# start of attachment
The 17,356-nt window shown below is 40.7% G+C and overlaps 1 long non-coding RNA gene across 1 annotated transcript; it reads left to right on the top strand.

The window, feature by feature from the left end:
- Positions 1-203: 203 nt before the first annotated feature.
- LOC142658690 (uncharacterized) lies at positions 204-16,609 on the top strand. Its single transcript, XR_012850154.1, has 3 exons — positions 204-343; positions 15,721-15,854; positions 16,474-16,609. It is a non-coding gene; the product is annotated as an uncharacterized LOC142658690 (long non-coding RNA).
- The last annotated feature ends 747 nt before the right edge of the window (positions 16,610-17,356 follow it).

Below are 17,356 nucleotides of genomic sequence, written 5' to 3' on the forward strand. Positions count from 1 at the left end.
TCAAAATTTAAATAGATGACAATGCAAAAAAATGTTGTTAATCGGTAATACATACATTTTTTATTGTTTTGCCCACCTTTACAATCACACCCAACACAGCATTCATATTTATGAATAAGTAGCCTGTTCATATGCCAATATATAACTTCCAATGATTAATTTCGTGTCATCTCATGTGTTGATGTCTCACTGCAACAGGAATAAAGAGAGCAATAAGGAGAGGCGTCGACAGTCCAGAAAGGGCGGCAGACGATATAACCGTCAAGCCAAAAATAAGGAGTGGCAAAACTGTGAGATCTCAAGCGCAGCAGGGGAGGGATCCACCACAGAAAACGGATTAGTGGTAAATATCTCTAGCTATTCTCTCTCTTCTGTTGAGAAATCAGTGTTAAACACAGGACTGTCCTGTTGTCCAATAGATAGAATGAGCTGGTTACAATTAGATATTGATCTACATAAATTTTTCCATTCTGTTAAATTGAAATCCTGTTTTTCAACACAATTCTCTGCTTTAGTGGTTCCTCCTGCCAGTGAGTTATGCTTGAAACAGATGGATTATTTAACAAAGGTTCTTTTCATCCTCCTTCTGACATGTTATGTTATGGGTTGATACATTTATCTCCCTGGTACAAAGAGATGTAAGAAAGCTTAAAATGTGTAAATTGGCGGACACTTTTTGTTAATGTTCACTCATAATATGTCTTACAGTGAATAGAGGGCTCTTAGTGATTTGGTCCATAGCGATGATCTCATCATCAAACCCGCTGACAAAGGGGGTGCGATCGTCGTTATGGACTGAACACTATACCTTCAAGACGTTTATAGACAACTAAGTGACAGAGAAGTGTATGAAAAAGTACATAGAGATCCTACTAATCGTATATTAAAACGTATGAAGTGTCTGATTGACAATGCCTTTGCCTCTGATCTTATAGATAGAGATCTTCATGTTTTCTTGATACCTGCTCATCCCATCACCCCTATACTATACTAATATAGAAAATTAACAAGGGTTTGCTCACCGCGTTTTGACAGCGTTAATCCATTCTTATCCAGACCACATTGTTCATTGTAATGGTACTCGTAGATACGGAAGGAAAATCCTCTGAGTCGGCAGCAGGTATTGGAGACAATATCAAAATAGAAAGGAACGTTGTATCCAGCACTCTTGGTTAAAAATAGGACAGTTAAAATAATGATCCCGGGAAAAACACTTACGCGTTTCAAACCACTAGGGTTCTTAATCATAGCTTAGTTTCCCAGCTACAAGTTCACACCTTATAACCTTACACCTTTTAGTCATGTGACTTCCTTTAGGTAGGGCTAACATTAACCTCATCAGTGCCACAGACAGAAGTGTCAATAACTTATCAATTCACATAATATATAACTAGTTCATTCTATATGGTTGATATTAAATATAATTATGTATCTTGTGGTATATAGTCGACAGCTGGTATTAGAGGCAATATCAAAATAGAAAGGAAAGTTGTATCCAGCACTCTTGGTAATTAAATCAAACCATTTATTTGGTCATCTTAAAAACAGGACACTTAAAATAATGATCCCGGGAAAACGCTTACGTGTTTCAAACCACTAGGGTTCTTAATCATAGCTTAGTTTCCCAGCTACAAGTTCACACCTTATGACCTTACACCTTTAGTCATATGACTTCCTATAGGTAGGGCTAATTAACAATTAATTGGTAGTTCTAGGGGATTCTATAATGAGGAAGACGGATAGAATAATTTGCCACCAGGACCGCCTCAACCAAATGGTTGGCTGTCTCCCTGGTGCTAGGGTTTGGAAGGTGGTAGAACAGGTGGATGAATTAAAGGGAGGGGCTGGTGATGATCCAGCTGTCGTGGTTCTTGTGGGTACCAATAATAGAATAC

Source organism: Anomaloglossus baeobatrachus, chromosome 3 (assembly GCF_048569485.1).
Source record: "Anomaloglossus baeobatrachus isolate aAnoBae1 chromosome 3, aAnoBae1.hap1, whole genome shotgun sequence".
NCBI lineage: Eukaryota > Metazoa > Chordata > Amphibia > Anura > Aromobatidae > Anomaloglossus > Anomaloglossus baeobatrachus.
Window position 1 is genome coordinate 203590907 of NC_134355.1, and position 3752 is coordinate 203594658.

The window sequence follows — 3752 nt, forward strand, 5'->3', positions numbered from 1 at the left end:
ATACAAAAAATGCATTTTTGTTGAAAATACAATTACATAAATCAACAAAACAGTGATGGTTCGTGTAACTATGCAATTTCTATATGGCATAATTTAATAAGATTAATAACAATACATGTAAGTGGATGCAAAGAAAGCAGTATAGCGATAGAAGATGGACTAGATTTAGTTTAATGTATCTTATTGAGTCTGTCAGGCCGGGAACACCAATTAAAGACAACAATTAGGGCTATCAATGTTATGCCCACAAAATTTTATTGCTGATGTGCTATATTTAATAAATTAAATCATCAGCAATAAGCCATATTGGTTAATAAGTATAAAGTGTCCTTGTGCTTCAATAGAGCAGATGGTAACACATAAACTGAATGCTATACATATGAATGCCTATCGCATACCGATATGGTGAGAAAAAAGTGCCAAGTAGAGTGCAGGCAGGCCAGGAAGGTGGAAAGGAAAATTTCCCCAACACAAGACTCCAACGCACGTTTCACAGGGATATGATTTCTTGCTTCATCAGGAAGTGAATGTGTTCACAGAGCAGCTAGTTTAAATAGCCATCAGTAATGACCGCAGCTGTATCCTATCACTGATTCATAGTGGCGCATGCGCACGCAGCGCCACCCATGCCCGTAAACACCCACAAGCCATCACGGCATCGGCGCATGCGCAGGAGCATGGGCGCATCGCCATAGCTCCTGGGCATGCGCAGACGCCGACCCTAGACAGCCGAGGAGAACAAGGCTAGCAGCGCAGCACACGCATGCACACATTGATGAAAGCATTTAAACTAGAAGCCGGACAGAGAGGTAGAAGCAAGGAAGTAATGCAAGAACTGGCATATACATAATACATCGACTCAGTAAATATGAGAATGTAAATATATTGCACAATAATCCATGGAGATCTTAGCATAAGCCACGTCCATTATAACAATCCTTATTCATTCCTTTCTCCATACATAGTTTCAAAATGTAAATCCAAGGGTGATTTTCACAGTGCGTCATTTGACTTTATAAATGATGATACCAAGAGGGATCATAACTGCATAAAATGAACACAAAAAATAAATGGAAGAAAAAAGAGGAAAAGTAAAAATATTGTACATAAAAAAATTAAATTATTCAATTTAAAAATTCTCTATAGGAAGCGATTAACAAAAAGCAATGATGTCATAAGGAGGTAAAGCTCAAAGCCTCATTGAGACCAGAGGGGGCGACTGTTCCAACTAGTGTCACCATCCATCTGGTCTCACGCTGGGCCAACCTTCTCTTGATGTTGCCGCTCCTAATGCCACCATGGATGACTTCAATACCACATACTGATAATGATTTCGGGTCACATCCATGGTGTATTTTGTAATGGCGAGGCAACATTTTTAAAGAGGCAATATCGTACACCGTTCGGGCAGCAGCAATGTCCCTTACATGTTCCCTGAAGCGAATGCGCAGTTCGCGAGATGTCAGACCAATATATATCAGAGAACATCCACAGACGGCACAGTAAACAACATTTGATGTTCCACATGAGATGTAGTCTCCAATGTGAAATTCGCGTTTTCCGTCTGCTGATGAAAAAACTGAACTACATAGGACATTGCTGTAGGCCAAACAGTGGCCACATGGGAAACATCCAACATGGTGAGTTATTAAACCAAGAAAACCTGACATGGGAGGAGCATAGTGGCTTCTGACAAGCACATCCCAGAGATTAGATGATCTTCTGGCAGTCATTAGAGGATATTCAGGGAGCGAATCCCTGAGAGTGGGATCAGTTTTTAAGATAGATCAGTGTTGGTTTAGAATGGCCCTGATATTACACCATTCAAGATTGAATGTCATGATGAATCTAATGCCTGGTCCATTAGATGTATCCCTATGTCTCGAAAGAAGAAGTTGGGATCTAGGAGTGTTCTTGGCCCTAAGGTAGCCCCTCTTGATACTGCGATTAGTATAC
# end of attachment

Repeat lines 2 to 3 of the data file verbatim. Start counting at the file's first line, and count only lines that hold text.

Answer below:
The window, feature by feature from the left end:
- Positions 1-203: 203 nt before the first annotated feature.